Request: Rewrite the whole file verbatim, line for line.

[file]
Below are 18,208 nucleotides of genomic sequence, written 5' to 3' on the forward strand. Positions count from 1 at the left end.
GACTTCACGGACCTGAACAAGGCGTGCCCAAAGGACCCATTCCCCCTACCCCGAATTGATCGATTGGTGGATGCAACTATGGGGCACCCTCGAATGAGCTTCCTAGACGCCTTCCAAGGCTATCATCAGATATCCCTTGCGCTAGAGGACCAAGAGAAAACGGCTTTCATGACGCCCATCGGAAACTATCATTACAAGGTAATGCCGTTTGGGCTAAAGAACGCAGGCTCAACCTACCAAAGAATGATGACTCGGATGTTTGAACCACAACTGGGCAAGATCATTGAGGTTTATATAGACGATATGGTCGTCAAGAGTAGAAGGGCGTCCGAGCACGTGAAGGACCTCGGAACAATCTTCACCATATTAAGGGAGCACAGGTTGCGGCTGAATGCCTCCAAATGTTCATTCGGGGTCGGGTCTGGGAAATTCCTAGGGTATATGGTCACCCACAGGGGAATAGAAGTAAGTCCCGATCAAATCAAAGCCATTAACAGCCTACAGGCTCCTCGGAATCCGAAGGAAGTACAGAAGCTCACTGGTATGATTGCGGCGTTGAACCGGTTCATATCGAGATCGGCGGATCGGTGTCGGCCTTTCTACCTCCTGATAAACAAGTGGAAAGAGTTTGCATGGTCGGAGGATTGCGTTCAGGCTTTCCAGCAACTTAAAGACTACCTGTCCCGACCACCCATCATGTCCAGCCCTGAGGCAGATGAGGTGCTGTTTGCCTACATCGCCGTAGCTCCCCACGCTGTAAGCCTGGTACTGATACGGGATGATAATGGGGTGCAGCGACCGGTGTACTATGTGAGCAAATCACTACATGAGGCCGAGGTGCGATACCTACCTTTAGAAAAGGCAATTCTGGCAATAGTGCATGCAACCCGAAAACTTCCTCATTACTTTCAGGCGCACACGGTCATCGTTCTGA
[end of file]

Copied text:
Below are 18,208 nucleotides of genomic sequence, written 5' to 3' on the forward strand. Positions count from 1 at the left end.
GACTTCACGGACCTGAACAAGGCGTGCCCAAAGGACCCATTCCCCCTACCCCGAATTGATCGATTGGTGGATGCAACTATGGGGCACCCTCGAATGAGCTTCCTAGACGCCTTCCAAGGCTATCATCAGATATCCCTTGCGCTAGAGGACCAAGAGAAAACGGCTTTCATGACGCCCATCGGAAACTATCATTACAAGGTAATGCCGTTTGGGCTAAAGAACGCAGGCTCAACCTACCAAAGAATGATGACTCGGATGTTTGAACCACAACTGGGCAAGATCATTGAGGTTTATATAGACGATATGGTCGTCAAGAGTAGAAGGGCGTCCGAGCACGTGAAGGACCTCGGAACAATCTTCACCATATTAAGGGAGCACAGGTTGCGGCTGAATGCCTCCAAATGTTCATTCGGGGTCGGGTCTGGGAAATTCCTAGGGTATATGGTCACCCACAGGGGAATAGAAGTAAGTCCCGATCAAATCAAAGCCATTAACAGCCTACAGGCTCCTCGGAATCCGAAGGAAGTACAGAAGCTCACTGGTATGATTGCGGCGTTGAACCGGTTCATATCGAGATCGGCGGATCGGTGTCGGCCTTTCTACCTCCTGATAAACAAGTGGAAAGAGTTTGCATGGTCGGAGGATTGCGTTCAGGCTTTCCAGCAACTTAAAGACTACCTGTCCCGACCACCCATCATGTCCAGCCCTGAGGCAGATGAGGTGCTGTTTGCCTACATCGCCGTAGCTCCCCACGCTGTAAGCCTGGTACTGATACGGGATGATAATGGGGTGCAGCGACCGGTGTACTATGTGAGCAAATCACTACATGAGGCCGAGGTGCGATACCTACCTTTAGAAAAGGCAATTCTGGCAATAGTGCATGCAACCCGAAAACTTCCTCATTACTTTCAGGCGCACACGGTCATCGTTCTGA